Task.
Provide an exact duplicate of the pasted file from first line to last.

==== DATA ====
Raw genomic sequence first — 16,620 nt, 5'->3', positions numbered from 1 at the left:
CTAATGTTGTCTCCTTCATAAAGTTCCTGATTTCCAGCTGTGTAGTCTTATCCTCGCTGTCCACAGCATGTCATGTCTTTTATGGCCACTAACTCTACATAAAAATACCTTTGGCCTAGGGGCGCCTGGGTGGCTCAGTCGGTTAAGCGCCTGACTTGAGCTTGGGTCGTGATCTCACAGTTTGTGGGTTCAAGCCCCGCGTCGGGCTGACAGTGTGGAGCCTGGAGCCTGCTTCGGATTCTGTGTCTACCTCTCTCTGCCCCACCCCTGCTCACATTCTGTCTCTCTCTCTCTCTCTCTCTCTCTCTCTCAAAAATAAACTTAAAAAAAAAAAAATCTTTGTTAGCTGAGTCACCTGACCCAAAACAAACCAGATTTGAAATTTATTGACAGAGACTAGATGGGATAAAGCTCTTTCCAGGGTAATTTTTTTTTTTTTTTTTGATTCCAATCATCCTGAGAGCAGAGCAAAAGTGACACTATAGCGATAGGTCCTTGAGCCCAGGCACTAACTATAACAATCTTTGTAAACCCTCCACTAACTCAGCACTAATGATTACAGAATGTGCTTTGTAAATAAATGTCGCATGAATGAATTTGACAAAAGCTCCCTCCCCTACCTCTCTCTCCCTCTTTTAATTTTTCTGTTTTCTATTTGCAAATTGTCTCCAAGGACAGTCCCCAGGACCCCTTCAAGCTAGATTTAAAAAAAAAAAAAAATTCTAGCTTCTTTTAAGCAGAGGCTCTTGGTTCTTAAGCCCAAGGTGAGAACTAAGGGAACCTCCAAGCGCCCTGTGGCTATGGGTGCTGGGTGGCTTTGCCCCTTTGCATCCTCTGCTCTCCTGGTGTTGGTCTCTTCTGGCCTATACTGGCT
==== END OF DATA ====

Raw genomic sequence first — 16,620 nt, 5'->3', positions numbered from 1 at the left:
CTAATGTTGTCTCCTTCATAAAGTTCCTGATTTCCAGCTGTGTAGTCTTATCCTCGCTGTCCACAGCATGTCATGTCTTTTATGGCCACTAACTCTACATAAAAATACCTTTGGCCTAGGGGCGCCTGGGTGGCTCAGTCGGTTAAGCGCCTGACTTGAGCTTGGGTCGTGATCTCACAGTTTGTGGGTTCAAGCCCCGCGTCGGGCTGACAGTGTGGAGCCTGGAGCCTGCTTCGGATTCTGTGTCTACCTCTCTCTGCCCCACCCCTGCTCACATTCTGTCTCTCTCTCTCTCTCTCTCTCTCTCTCTCAAAAATAAACTTAAAAAAAAAAAAATCTTTGTTAGCTGAGTCACCTGACCCAAAACAAACCAGATTTGAAATTTATTGACAGAGACTAGATGGGATAAAGCTCTTTCCAGGGTAATTTTTTTTTTTTTTTTTGATTCCAATCATCCTGAGAGCAGAGCAAAAGTGACACTATAGCGATAGGTCCTTGAGCCCAGGCACTAACTATAACAATCTTTGTAAACCCTCCACTAACTCAGCACTAATGATTACAGAATGTGCTTTGTAAATAAATGTCGCATGAATGAATTTGACAAAAGCTCCCTCCCCTACCTCTCTCTCCCTCTTTTAATTTTTCTGTTTTCTATTTGCAAATTGTCTCCAAGGACAGTCCCCAGGACCCCTTCAAGCTAGATTTAAAAAAAAAAAAAAATTCTAGCTTCTTTTAAGCAGAGGCTCTTGGTTCTTAAGCCCAAGGTGAGAACTAAGGGAACCTCCAAGCGCCCTGTGGCTATGGGTGCTGGGTGGCTTTGCCCCTTTGCATCCTCTGCTCTCCTGGTGTTGGTCTCTTCTGGCCTATACTGGCT